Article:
The thing about bucket lists is they feel like a never ending well of desire. Every time you cross one thing off of it, another one crops up in its place. I suppose that’s not such a bad predicament to be in, except I get very anxious about time—how much more of it we have, that is. Living in a rural area, with limited (immediate) access to some of my favorite ingredients helps me knock items off my cooking bucket list (is it okay to have such a thing?). That’s how this recipe for Homemade Almond Paste came to be.
Yes, in this day of online ordering, virtually everything is at our fingertips. Except the brand of almond pasta I wanted. I’d picked it up earlier this year on a trip to Montreal. The almond paste is from Germany, and some of the best I’ve ever used. It spoiled me for any future brands, and when I couldn’t track it down online, I took to the kitchen, finally resolved to make my own recipe, as I’ve been meaning to for years.
Most homemade almond paste recipes use egg whites. This wasn’t an option for me because I wanted to stay true to the ingredients on the package of the brand I was crushing on real hard. Egg whites weren’t on there. In fact, they’re not in most of the store bought brands I looked at. Interestingly enough, though I did come across an article online where a famous French pastry chef uses them in his homemade version. I’d link to the article, and tell you the chef if I could remember. Being short on time, perpetually, I’d rather spend it writing here, than doing searches to unearth the article. I will add it to my To Do list, and update this post when I do find it.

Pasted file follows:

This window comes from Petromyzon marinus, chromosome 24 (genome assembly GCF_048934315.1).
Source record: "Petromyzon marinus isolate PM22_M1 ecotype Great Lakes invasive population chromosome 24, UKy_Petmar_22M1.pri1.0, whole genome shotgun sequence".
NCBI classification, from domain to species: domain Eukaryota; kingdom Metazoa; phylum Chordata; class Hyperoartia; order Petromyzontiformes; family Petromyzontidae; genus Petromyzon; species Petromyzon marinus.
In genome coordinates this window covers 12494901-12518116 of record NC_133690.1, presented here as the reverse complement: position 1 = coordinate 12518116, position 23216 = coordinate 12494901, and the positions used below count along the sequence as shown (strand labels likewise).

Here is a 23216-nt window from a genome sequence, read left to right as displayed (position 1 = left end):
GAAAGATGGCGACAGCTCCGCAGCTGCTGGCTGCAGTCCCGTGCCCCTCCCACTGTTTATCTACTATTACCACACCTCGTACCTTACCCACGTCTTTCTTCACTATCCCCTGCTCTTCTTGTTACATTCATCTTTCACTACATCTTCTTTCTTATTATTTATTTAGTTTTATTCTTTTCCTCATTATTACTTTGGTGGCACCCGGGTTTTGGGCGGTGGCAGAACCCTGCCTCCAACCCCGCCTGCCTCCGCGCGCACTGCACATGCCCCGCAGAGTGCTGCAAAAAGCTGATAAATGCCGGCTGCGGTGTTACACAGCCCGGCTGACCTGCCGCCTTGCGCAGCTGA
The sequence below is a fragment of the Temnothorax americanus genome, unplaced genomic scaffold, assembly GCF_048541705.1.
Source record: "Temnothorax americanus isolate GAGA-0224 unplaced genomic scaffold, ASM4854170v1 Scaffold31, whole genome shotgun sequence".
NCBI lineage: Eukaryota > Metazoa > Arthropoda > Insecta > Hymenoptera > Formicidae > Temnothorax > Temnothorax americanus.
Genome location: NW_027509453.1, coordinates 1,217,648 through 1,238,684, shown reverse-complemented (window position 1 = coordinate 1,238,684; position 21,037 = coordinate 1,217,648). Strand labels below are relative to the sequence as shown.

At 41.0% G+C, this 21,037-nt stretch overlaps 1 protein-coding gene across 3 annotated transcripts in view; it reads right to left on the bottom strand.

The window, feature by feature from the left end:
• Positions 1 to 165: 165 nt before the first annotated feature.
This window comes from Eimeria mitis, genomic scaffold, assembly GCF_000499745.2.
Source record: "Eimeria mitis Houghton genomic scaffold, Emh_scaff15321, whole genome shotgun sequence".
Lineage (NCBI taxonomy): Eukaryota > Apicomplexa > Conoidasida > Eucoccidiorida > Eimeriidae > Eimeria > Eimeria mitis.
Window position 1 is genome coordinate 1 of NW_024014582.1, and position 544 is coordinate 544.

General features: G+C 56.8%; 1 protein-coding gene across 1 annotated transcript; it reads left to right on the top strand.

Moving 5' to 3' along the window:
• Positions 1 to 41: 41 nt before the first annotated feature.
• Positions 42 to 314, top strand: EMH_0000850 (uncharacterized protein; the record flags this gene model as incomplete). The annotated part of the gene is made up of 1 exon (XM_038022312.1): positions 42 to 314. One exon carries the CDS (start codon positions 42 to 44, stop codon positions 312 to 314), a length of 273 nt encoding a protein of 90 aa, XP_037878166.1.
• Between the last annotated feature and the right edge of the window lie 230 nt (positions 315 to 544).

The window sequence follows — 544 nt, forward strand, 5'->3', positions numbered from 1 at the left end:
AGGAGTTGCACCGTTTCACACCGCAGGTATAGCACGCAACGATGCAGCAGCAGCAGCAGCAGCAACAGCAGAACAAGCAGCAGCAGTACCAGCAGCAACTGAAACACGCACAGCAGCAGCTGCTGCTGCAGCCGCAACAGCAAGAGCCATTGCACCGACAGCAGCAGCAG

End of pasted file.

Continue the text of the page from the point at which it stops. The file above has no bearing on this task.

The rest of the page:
Anywho, back to the homemade almond paste recipe. If you decide to nix egg whites, as I did, you need another binding agent to hold it together. Many packaged almond pastes use a sugar syrup (or sadly corn syrup) to achieve this. A few recipes I came across called for honey instead, but I felt that would be overpowering so settled on a combination of honey and confectioners’ sugar (icing sugar for my European friends).
Of course, using honey means this is not vegan. I do want to work on a recipe in the future. One cooking bucket list item at a time. The addition of honey lends a delicate flavor to the almond paste. Not overpowering at all, since I used a creamy churned honey. I’d avoid a wildflower honey unless you want that perfumed essence in your almond paste. And truthfully, since I used churned honey, I can’t attest to the results if using regular honey. Let me know if you decide to swap that in here.
I gave my homemade almond paste a test run with a tried and true recipe—my Italian Rainbow Cookies. They took a few minutes longer to bake, but the almondy sponge layers for this cake had a lovely, lighter spring to them. I can only attribute this to the almond paste since they’ve been the same year after year, with no change until now (and a very good change, too).
So, there you have it folks. One thing off my bucket list, and perhaps now shuffled onto yours if you’re intrigued to give this homemade almond paste a try yourself. I can’t wait to use it my Galette des rois this year.
The recipe related to this post is available for paid subscribers at my new site Simmering. Join hundreds of other subscribers now for only $5/month or $30/year (that’s six months free!). Quarterly e-cookbooks are an additional benefit of paid membership.